An aspect of current organizational life that we believe has become undervalued is an appreciation of the physiological needs of individual employees. This is tragic in that research has shown that satisfying these needs directly correlates with the quality of an individual’s performance (Fortune, 1997). Furthermore, we believe the need for self-actualization pioneered by Goldstein and polished by Maslow (Mahesh, 1993; pp. 35) is critical to the development of cultural traits that successful KM implementation demands.

Organizations would do well to review Maslow’s notion (Maslow, 1943) that human beings have an innate requirement to satisfy a hierarchy of needs. The lowest level he termed the physiological. Once the physiological needs are fulfilled, humans look to satisfy their safety needs. When the two lowest needs are largely gratified, there emerges the need for belongingness. According to Maslow, only when the three lower needs are satisfied will an individual seek esteem. He divided this class of needs into two sub-classes. The first involves the need for self-evaluation; the second involves the views of others. Maslow is quoted by Mahesh (1993; pp. 49) as seeing a further less well formulated stage: “Even if all these (lower) needs are satisfied, we may still often (if not always) expect that a new discontent and restlessness will soon develop, unless the individual is doing what he, individually, is fitted for” and “What a man can be, he must be”. It is very important that Capability needs at lower levels of the hierarchy be satisfied before attempting to introduce Will-related activities aimed at self-actualization. An organization can readily establish the current satisfaction level of its employees with regard to their needs. For example, organizational health surveys are commonly carried out, albeit asking the wrong questions!

C.        Will

The initiatives discussed above for Focus and Capability are in themselves very powerful in shaping Will by pulling it into being rather than mandating a certain state. In this subsection we concentrate on activities that shape Will and are associated with intrinsic motivation.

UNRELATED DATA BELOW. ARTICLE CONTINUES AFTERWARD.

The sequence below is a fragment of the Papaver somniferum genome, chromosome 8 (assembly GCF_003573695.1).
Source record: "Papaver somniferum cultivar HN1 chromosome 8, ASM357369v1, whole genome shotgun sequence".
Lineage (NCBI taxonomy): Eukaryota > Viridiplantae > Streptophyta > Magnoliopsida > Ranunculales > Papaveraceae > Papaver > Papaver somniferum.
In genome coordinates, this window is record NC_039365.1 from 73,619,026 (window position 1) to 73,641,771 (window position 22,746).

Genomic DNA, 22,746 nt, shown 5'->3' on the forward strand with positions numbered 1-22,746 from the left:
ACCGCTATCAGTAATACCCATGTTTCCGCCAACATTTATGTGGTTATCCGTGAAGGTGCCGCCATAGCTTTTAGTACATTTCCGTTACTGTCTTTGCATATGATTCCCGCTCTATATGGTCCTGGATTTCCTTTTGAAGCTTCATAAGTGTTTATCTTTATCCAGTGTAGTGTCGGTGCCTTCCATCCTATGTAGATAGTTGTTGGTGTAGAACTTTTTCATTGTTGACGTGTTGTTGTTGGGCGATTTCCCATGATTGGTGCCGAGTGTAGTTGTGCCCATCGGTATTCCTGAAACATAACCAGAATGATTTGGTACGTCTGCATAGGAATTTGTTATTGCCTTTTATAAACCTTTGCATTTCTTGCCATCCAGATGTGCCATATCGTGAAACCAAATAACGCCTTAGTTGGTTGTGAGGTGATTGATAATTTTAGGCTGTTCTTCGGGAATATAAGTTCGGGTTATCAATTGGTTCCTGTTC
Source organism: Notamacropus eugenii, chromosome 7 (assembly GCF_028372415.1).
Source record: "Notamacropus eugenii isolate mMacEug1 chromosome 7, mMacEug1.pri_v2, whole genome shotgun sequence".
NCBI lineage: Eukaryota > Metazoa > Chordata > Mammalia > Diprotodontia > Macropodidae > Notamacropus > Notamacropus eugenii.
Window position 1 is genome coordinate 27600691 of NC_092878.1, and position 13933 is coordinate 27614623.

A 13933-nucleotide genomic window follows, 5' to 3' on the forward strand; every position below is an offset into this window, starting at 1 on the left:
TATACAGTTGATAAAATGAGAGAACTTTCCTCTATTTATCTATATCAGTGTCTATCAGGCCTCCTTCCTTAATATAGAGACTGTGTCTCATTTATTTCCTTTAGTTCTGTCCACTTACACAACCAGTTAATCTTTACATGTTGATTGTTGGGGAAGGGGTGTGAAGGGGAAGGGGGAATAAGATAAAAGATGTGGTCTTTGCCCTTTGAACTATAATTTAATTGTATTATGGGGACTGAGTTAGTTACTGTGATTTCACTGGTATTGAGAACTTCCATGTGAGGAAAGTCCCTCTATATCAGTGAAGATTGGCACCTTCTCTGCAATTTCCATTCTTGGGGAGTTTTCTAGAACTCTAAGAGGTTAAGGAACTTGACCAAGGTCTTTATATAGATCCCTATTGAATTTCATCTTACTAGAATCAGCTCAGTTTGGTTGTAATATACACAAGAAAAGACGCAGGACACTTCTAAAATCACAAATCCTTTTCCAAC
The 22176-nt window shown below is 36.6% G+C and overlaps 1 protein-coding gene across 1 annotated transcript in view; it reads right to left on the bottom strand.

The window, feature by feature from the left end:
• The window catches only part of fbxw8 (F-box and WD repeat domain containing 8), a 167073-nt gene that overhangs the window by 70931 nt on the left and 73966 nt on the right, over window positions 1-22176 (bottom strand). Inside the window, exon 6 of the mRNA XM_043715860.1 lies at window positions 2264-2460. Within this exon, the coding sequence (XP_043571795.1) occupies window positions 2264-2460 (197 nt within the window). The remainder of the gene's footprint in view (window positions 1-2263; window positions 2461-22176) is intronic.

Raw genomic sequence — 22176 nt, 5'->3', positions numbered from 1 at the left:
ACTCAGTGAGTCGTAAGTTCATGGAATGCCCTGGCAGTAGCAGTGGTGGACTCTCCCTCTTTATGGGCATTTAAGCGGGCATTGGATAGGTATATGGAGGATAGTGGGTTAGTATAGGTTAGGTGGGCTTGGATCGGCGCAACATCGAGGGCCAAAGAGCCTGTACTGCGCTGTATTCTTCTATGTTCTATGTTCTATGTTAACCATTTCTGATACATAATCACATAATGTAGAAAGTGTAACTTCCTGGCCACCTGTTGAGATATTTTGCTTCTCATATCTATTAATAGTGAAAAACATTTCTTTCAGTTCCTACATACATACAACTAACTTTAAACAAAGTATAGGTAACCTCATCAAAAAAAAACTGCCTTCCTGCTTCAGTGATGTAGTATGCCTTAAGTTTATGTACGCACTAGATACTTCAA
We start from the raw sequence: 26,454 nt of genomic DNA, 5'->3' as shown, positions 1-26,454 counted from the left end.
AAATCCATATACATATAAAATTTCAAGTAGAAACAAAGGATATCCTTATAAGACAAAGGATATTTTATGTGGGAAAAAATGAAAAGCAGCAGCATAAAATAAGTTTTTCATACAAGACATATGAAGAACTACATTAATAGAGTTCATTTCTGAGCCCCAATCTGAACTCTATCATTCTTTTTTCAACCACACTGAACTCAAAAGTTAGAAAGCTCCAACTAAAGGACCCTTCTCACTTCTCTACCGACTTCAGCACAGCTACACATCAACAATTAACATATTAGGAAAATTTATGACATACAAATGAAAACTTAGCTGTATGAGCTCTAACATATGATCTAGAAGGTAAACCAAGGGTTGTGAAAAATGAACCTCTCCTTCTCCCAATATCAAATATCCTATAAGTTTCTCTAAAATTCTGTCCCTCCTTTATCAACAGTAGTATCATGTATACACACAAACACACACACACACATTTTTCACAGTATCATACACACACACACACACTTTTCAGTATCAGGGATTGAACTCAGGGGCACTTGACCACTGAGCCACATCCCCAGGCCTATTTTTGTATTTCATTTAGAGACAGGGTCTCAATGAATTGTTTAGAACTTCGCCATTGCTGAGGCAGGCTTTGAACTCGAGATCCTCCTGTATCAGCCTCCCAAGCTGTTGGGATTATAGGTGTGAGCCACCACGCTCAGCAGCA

One area where Will can be positively shaped is by addressing how the people in an organization meet. At most meetings attendees talk for hours without “meeting” each other at all. Often the last thing people want is to be forced to reveal their concerns. This lack of disclosure arises because of the nature and quality of the interactions between individuals and groups. On the surface of a meeting, all may appear well, and discussion proceeds in a calm and dignified manner. However, under the surface, a more turbulent encounter is taking place which will profoundly affect the discussion above the surface plus any subsequent actions.

Whenever people meet, although there are intermediate stages of partial awareness, in simple terms there are two extremes of activity, namely aware and unaware activity. One common way to picture this is to imagine people as icebergs floating together on a sea of life. As one can visualize, when icebergs meet, the submerged parts of the icebergs (unawareness), which is much greater than the visible tips of the icebergs (awareness), meet first. The “aware” part is termed the content of meeting; the “unaware” part is termed the process of meeting. Gaunt (1991) provides details of the group conscious and unconscious awareness at various levels of the iceberg, and points out that the content is often defeated by the unarticulated process, which is about building trust.